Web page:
Wow, got a spare evening? It’s a far more involved process than I originally thought. I’m constantly learning new things because it’s constantly changing. For example, the consolidation of big publishing houses created, at least in part, a financial model that’s driven by one or two major hits a season. It’s like the movie studio’s summer blockbuster that must over-perform or the studio takes a hit. That means resources are naturally scarce for the midlist, which in turn makes it harder to have a midlist at all.
For these reasons, I suspect it’s easier to be a debut author now than when I was first published, but harder in some ways to establish a lasting career.
How did you feel when you first learned that you had a book coming out? How did you feel when you first saw or held it?
I’d almost given up hope, so I was thrilled when I got the call. I still remember where I was: Washington Square Park. And holding the actual book in my hands was pretty surreal. Still is, in many ways.
What advice do you have to give to people just discovering writing? Trying to get published? Trying to finish their novel/collection?
Write and finish what you write. Then write the next thing. It sounds trite but you meet a lot of people with great ideas or half-finished novels or a thousand reasons why they can’t write, but the honest truth is you can’t get published unless you have something to publish.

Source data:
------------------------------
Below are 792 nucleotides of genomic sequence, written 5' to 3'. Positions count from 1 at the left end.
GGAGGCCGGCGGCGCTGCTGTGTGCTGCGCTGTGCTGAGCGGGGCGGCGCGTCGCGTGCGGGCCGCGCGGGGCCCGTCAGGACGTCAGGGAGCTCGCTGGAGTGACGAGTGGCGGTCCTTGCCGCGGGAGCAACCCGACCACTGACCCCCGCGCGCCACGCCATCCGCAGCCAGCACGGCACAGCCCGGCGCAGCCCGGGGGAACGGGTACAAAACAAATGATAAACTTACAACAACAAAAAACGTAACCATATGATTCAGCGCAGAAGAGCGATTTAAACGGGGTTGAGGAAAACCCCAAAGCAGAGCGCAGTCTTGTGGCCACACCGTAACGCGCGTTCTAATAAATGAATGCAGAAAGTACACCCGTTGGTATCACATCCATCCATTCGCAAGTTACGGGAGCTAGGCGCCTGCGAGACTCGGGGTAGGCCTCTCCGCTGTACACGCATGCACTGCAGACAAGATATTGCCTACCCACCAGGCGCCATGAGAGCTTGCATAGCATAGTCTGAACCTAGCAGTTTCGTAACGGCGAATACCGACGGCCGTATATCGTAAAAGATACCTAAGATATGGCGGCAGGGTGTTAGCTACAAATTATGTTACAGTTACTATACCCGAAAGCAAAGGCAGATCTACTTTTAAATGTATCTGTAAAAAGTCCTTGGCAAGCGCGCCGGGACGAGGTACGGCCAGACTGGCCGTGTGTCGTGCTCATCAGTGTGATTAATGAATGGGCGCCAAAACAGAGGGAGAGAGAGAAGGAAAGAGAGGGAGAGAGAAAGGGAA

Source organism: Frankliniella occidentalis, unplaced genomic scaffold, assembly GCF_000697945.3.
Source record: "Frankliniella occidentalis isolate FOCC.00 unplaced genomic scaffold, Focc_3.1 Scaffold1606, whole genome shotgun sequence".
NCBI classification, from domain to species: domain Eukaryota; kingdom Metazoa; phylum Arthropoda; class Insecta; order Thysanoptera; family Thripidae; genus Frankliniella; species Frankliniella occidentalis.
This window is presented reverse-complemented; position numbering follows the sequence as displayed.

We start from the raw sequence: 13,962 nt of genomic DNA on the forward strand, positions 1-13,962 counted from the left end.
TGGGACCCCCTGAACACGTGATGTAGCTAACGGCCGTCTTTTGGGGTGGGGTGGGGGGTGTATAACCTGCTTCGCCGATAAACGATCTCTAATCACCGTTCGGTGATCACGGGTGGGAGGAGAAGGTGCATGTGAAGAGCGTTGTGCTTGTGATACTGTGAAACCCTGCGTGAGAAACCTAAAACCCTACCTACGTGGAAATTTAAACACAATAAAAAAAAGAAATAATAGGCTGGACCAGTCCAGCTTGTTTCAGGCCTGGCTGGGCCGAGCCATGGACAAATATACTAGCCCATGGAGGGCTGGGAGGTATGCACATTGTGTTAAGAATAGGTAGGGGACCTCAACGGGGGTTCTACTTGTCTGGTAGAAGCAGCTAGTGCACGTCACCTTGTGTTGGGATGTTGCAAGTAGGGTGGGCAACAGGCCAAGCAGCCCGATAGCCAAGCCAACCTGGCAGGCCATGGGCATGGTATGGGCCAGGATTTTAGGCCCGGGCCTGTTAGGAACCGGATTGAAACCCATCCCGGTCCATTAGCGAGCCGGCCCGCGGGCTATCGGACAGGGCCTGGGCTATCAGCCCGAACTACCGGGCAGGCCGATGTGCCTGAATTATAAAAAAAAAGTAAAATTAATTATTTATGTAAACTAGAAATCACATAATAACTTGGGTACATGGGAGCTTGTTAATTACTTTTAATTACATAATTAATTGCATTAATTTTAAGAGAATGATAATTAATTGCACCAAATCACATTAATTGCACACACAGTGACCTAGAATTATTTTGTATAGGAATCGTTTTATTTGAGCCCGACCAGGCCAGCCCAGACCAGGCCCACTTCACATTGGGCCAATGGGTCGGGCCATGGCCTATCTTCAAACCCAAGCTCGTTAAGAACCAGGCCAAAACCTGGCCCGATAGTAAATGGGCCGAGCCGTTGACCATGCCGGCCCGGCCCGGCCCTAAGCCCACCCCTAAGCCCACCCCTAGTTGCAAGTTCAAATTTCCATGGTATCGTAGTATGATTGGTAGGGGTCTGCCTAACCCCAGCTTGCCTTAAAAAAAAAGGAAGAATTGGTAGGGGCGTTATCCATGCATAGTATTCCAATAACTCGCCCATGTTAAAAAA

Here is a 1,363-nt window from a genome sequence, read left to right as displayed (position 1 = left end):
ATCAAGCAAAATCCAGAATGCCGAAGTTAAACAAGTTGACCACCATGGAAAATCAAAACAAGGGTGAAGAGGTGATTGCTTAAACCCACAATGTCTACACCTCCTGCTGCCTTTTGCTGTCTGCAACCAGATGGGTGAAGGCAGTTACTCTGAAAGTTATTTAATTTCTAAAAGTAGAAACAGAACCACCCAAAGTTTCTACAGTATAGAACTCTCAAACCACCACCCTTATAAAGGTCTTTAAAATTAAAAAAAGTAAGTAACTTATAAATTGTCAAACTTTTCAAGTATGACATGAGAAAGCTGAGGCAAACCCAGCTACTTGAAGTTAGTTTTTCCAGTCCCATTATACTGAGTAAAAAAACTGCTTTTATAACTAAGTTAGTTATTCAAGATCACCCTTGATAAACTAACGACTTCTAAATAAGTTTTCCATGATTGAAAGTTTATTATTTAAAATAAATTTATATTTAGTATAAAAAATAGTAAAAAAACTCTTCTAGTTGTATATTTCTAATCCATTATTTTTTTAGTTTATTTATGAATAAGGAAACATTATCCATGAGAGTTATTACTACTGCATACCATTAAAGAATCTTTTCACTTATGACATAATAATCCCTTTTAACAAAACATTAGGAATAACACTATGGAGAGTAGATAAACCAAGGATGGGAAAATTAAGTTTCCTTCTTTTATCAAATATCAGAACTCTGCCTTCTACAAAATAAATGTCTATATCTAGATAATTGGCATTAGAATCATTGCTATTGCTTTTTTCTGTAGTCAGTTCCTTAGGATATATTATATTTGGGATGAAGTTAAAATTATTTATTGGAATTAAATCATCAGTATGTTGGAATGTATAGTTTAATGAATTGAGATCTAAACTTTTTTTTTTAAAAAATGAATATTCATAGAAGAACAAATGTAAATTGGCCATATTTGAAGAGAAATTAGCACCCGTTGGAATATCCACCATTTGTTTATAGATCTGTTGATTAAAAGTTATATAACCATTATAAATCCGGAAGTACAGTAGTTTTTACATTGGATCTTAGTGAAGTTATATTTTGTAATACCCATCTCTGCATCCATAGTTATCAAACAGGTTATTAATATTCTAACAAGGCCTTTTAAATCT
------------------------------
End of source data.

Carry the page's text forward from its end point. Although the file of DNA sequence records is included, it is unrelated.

The industry is constantly changing and with self-pub tools these days, there are many, many paths to choose from, so you can’t blame it on the gatekeepers any more. If you have stories you’re passionate to tell, then put them out into the world. There’s literally no one stopping you.
As for traditional publishing, networking is always a useful thing. Like any profession, it’s run by people who like to work with other nice, talented people. Go to conferences and meet other writers and industry folks. Join a writers group or form your own. Reach out to people online and start conversations. I mentioned those romantic conceptions earlier, well the hermit-writer is another of those. Publishing is a surprisingly social industry.